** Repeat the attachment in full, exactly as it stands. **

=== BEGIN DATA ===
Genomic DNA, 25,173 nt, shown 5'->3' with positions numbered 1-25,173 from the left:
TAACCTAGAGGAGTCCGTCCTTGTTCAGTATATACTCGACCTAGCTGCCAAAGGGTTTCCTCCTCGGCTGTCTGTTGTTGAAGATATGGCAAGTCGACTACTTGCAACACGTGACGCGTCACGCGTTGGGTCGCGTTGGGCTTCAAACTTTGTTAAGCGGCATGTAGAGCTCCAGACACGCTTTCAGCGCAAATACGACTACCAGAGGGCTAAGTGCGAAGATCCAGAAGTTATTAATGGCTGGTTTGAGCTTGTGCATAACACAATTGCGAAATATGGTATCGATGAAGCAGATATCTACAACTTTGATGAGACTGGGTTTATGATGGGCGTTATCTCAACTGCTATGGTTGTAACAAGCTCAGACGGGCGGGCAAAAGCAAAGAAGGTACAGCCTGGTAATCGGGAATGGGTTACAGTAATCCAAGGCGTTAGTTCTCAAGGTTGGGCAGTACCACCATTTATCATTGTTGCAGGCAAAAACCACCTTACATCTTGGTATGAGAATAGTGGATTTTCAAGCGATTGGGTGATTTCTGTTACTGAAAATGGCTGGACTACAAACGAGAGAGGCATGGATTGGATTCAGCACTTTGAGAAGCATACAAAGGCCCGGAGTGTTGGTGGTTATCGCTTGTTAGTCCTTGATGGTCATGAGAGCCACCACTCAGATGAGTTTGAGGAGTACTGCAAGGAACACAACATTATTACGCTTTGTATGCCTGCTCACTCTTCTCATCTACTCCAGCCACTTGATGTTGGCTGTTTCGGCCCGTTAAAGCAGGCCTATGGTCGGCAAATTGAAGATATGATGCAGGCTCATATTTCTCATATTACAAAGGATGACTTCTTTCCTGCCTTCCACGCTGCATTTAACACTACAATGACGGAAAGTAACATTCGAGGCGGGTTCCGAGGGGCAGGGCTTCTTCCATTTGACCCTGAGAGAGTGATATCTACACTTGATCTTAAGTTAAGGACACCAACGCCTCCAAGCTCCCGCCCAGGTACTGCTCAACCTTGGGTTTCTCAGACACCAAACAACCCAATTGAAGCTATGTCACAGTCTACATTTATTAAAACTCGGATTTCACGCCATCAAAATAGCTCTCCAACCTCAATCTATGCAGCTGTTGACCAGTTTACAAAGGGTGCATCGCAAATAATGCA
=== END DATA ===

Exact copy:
Genomic DNA, 25,173 nt, shown 5'->3' with positions numbered 1-25,173 from the left:
TAACCTAGAGGAGTCCGTCCTTGTTCAGTATATACTCGACCTAGCTGCCAAAGGGTTTCCTCCTCGGCTGTCTGTTGTTGAAGATATGGCAAGTCGACTACTTGCAACACGTGACGCGTCACGCGTTGGGTCGCGTTGGGCTTCAAACTTTGTTAAGCGGCATGTAGAGCTCCAGACACGCTTTCAGCGCAAATACGACTACCAGAGGGCTAAGTGCGAAGATCCAGAAGTTATTAATGGCTGGTTTGAGCTTGTGCATAACACAATTGCGAAATATGGTATCGATGAAGCAGATATCTACAACTTTGATGAGACTGGGTTTATGATGGGCGTTATCTCAACTGCTATGGTTGTAACAAGCTCAGACGGGCGGGCAAAAGCAAAGAAGGTACAGCCTGGTAATCGGGAATGGGTTACAGTAATCCAAGGCGTTAGTTCTCAAGGTTGGGCAGTACCACCATTTATCATTGTTGCAGGCAAAAACCACCTTACATCTTGGTATGAGAATAGTGGATTTTCAAGCGATTGGGTGATTTCTGTTACTGAAAATGGCTGGACTACAAACGAGAGAGGCATGGATTGGATTCAGCACTTTGAGAAGCATACAAAGGCCCGGAGTGTTGGTGGTTATCGCTTGTTAGTCCTTGATGGTCATGAGAGCCACCACTCAGATGAGTTTGAGGAGTACTGCAAGGAACACAACATTATTACGCTTTGTATGCCTGCTCACTCTTCTCATCTACTCCAGCCACTTGATGTTGGCTGTTTCGGCCCGTTAAAGCAGGCCTATGGTCGGCAAATTGAAGATATGATGCAGGCTCATATTTCTCATATTACAAAGGATGACTTCTTTCCTGCCTTCCACGCTGCATTTAACACTACAATGACGGAAAGTAACATTCGAGGCGGGTTCCGAGGGGCAGGGCTTCTTCCATTTGACCCTGAGAGAGTGATATCTACACTTGATCTTAAGTTAAGGACACCAACGCCTCCAAGCTCCCGCCCAGGTACTGCTCAACCTTGGGTTTCTCAGACACCAAACAACCCAATTGAAGCTATGTCACAGTCTACATTTATTAAAACTCGGATTTCACGCCATCAAAATAGCTCTCCAACCTCAATCTATGCAGCTGTTGACCAGTTTACAAAGGGTGCATCGCAAATAATGCA